David Driskell's research while affiliated with Cornell University and other places

Publications (5)

Article
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This comment discusses the lack of attention given to children at the June 2006 World Urban Forum in Vancouver. Although progress was made in terms of the recognition given to youth at this Forum, only two out of 162 events focused on the concerns of children under the age of 15 - a group that constitutes almost one-third of the world's population....
Article
The United Nations Convention on the Rights of the Child contains a set of “participation clauses” which are leading members of development agencies, municipal offices, and community organizations to incorporate children and youth into community planning. The Growing Up in Cities project of UNESCO provides a model for doing this, with a focus on lo...
Article
This paper describes the difficult relationships among those implementing an action research project with children in a low-income settlement in Bangalore (India), the distant and unresponsive bureaucracy of an international funding agency, and the authoritarian management of the NGO through whom its money was channelled. This case study highlights...

Citations

... External resources, including government, non-governmental organisations (NGOs), communities and family play an essential role in fostering resilience and therefore should not be ignored (Driskell et al, 2001). The lack of external resources (e.g., family, social and community support) may explain why some women stay in abusive relationships (Hyland, 2014). ...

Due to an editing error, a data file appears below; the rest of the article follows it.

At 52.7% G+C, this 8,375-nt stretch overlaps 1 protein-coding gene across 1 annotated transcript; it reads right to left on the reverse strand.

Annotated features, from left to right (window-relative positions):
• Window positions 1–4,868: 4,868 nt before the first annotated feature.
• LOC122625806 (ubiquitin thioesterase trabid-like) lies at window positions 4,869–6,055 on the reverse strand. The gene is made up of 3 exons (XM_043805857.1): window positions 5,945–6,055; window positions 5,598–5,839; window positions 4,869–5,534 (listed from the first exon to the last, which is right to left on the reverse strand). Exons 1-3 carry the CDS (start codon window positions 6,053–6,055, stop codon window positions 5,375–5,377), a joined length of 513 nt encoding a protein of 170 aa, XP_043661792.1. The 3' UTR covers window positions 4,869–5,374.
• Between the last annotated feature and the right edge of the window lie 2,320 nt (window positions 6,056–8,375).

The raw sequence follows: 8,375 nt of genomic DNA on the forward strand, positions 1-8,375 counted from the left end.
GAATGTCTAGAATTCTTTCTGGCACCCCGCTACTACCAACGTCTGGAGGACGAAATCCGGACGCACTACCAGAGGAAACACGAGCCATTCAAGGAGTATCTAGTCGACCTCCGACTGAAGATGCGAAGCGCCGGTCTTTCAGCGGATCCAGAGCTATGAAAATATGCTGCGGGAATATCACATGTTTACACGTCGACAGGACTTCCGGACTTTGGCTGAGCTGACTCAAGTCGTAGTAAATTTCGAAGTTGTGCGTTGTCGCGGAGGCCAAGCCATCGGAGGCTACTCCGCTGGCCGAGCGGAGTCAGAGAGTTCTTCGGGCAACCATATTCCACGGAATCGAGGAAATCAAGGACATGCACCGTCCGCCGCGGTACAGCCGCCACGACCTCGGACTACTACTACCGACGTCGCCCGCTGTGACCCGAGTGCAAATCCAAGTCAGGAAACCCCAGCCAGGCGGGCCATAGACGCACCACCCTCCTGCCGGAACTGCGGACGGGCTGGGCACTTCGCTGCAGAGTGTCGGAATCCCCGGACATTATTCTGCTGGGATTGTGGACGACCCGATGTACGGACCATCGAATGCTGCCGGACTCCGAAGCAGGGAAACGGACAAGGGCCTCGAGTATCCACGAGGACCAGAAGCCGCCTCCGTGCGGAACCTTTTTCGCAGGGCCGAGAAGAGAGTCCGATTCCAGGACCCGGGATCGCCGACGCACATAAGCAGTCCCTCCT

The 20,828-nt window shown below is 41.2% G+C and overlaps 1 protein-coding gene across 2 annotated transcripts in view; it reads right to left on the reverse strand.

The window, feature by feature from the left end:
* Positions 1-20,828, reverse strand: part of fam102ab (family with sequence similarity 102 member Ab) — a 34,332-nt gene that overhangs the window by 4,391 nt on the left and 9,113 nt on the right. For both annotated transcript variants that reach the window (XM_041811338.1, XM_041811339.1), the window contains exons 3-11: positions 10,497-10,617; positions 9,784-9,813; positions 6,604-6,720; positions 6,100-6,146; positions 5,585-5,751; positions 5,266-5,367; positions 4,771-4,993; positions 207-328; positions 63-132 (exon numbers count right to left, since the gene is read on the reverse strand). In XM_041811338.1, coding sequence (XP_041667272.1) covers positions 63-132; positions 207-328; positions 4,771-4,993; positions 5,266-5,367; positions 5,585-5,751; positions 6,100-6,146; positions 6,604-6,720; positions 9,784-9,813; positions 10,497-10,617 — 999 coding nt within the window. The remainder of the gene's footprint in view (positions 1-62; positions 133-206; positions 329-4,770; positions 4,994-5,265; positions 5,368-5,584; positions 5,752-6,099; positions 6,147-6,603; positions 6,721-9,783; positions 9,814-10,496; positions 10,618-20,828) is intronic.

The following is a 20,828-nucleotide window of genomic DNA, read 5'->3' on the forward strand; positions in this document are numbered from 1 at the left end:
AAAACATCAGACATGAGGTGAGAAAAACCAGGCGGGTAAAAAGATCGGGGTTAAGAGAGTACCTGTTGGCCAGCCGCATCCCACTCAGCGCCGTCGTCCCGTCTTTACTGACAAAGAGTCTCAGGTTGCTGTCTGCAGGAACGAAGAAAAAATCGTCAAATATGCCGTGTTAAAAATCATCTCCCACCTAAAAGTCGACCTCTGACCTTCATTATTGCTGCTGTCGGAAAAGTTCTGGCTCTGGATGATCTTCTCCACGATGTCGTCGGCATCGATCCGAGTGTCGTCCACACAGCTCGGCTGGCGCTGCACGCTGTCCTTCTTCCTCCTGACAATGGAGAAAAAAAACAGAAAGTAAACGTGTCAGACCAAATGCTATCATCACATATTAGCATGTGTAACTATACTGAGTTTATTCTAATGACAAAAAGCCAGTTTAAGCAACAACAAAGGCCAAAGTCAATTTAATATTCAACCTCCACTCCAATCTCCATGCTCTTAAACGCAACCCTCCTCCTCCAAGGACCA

... With young people, the participatory design process has been used to create youthfocused spaces including outdoor learning environments, playgrounds, skate parks, school yards and schools themselves. Literature on youth participation in urban design and environmental decision making employs case studies to focus on importance of on equitable and thoughtful engagement processes (Chawla, Bartlett, Driskell, Hart, & Olofsson, 2006;Chawla & Heft, 2002;R. Hart, 2001;R. ...
... A less-discussed challenge of public participation in urban design is that of youth involvement. Young people are under-represented in consultations of all kinds, and their exclusion from decision-making processes often leaves this demographic socially and politically marginalised (Chawla et al., 2005). Despite more recent efforts from practitioners to include children in public participation (Bornat & Shaw, 2019;Tan, 2019;Wood et al., 2019), this remains a significant challenge to all stakeholders in participatory processes. ...
... 15). With access to resources, connections, and opportunities to deconstruct, and reimagine the systems in our world, youth and adults can engage with/in research processes that contribute to personal transformation (Cammarota and Fine 2010) and to creating a sustainable future and bringing their innovative ideas to fruition (Chawla and Driskell 2006). ...
... This is especially important for those who live in areas of socioeconomic disadvantage, which are frequently the subjects of major public policy interventions such as housing estate regeneration programs. Housing estate regeneration can affect children's lives in terms of their living conditions and environmental surroundings, and their sense of safety, belonging, place, identity and community (Driskell, Bannerjee & Chawla, 2001). However, children's voices are seldom heard in such programs, even though the local built environment is where children spend most of their time and changes to it can have profound and long-lasting effects on their lives. ...